GAA closes in on Tier 2 football championship proposal
Horan says the key to any Tier 2 championship is that it will not impact on club games
GAA president John Horan: “We are looking at two options at the moment”
After another weekend where at least one result stood out in stark contrast to the others – Dublin’s latest double-digit win in Leinster – the GAA appear ever closer to introducing a Tier 2 football championship.
Two different proposals are likely to be considered for probably as early as next summer, with GAA president John Horan also confirming the make up and terms of reference of the new committee charged with reviewing the GAA fixture calendar.
“We are looking at two options at the moment, but the key to it all is the impact of bringing in a Tier 2 championship would be that it has no major effect on the actual playing of club games within the association,” Horan told RTÉ sport.
“So if we are going to make any change in regard to a Tier 2 championship most definitely whatever structure we bring in will have to take into account the fact that club games are not going to be impacted.
“The national fixture analysis committee are having a forum in Croke Park on Saturday morning, so I’d be hoping that all the members of the committee would be available to attend that and then the following Thursday night will be the first meeting of this new group to get the work under way. It will be late October, early November. It is very complex. I think we all said if there was a silver bullet in existence this would have been solved a long time ago.”
The task force has been asked to give particular consideration to: the timing and structure of the main senior intercounty competitions (pre-season, league and championship) including the need for a closed season; the rules governing the monitoring and governance of fixtures at club level as well as the structure of championships; the practicalities of delivering a “calendar year”, with club finals being played before year-end; the timing of and eligibility for third- level competitions; the timing of and eligibility for U-20 intercounty competitions in the context of the Talent Academy Review recommendations.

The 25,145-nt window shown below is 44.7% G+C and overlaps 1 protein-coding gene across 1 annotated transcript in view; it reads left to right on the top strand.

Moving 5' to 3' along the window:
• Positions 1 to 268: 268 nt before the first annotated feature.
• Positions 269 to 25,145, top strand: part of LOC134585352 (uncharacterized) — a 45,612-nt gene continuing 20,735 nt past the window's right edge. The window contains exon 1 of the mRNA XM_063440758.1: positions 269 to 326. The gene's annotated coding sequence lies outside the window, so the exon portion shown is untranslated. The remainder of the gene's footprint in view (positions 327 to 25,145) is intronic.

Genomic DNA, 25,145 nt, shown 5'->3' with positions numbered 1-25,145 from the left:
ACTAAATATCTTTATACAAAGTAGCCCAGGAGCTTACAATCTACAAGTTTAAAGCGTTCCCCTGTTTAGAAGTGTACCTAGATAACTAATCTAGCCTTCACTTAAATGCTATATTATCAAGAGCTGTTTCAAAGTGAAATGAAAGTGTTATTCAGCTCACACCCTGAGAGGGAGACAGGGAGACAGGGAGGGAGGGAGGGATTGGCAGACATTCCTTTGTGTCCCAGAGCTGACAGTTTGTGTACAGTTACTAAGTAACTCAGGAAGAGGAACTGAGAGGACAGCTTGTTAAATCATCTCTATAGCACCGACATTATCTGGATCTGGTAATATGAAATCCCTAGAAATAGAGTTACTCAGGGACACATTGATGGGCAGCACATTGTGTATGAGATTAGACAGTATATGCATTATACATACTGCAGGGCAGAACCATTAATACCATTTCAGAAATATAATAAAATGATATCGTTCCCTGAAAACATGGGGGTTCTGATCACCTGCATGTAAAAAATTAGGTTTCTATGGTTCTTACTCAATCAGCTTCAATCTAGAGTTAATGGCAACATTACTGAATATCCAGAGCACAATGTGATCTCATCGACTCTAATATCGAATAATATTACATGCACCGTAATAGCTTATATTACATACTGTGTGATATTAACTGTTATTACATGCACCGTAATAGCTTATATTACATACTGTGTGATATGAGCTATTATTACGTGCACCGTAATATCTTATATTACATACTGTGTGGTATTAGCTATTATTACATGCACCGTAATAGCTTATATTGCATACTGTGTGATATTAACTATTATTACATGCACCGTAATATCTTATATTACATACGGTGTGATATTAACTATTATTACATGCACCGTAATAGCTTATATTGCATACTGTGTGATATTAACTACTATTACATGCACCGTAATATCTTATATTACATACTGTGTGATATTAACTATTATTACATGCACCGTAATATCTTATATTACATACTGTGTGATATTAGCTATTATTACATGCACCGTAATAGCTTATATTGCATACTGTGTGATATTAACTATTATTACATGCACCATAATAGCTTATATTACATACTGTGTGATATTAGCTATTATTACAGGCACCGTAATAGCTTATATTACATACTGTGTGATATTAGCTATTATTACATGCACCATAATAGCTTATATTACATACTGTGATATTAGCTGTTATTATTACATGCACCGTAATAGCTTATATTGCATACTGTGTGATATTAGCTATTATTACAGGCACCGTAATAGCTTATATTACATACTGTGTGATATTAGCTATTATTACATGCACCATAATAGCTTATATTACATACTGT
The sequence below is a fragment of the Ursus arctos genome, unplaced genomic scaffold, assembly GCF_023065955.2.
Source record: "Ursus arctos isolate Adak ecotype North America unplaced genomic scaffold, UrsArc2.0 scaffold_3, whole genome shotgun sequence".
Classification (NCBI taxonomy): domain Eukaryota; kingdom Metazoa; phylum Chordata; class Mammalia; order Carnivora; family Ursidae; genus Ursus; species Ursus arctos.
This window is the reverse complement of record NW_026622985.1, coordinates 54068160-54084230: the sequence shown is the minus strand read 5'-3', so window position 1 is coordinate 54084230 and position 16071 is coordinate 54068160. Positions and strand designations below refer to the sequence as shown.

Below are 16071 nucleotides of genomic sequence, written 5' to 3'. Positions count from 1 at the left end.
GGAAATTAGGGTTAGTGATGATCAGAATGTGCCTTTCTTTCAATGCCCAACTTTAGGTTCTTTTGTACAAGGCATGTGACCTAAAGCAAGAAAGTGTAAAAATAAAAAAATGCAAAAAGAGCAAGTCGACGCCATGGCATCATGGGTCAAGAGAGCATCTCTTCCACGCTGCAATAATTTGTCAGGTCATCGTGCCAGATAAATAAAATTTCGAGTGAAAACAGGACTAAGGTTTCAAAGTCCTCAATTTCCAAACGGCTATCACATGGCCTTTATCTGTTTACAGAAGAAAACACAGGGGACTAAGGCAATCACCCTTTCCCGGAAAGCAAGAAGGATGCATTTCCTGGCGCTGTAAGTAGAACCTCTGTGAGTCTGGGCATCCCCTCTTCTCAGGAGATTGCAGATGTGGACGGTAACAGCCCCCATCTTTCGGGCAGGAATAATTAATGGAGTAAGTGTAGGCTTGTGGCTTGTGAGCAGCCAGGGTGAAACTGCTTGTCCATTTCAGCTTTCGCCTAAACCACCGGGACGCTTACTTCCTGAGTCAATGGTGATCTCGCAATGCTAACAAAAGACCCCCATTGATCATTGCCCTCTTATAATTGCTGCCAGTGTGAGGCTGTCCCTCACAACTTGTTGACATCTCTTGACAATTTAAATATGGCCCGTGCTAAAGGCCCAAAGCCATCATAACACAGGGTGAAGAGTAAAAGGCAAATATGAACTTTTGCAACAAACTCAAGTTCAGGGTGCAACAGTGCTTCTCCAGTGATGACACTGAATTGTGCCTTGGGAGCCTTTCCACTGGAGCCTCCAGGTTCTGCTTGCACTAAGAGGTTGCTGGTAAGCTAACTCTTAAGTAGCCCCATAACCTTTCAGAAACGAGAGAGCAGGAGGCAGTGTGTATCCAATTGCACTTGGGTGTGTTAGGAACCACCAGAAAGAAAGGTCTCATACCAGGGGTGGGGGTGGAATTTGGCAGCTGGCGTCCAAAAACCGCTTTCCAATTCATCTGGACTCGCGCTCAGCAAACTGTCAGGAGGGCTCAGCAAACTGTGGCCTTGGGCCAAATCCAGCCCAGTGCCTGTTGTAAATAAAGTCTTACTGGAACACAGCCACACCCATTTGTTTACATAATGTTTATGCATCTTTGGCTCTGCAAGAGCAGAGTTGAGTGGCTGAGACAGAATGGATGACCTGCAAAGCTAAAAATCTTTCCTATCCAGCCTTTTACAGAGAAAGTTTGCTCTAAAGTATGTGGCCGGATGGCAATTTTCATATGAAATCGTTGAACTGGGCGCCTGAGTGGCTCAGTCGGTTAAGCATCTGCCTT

Meanwhile, among the pick of the round two football qualifiers is Mayo taking on Down in Newry; Mayo last met Down in the championship in the 2012 All-Ireland quarter-final when they were 3-18 to 2-9 winners. Mayo will have played at least 10 championship matches if they are to contest this year’s All-Ireland final.
The other big clash sees Monaghan drawn to play Armagh.
Last year’s All-Ireland finalists Tyrone will travel to Longford looking to bounce back immediately from their Ulster semi-final defeat to Donegal.
The round two qualifiers are set to be played on the weekend after next, June 22nd/23rd; details will be confirmed on Tuesday afternoon.
Round two qualifier draw
Westmeath v Limerick
Longford v Tyrone
Antrim v Kildare
Leitrim v Clare
Down v Mayo
Derry v Laois
Offaly v Sligo
Monaghan v Armagh
The GAA Fixtures Calendar Review Task Force is: Eddie O’Sullivan (chair) member of an Coiste Bainistíochta, former club chair of St Sylvester’s GAA, Dublin; Micheal Martin ( Wexford) chair of the GAA National Fixtures Analysts Committee; Kevin O’Donovan (Cork), CEO of Cork GAA; Stephen Barker (Derry), Ulster GAA CCC; John Costello (Dublin), CEO Dublin GAA; John Prenty (Mayo), secretary Connacht Council GAA; Michael Higgins (Galway) CPA representative; Ronan Sheehan (Down) GPA representative; Michael Hyland (Galway) Chair GAA Higher Education Committee; Seamus Woods (Down) chair GAA Post Primary Schools’ Committee; Conor O’Donoghue (Meath) county minor team manager
Tyrone’s Tiernan McCann is likely facing a two-match ban for an incident with Stephen McMenamin during the second half of Saturday’s Ulster football semi-final against Donegal. If considered a category IV infraction, which includes “to inflict an injury recklessly on an opponent”, the CCCC can propose a minimum two-match suspension.
The incident was caught on TV and appeared to show McCann making contact with the Donegal corner back’s face, and also pressing his boot against his head. It was not picked up match referee David Gough.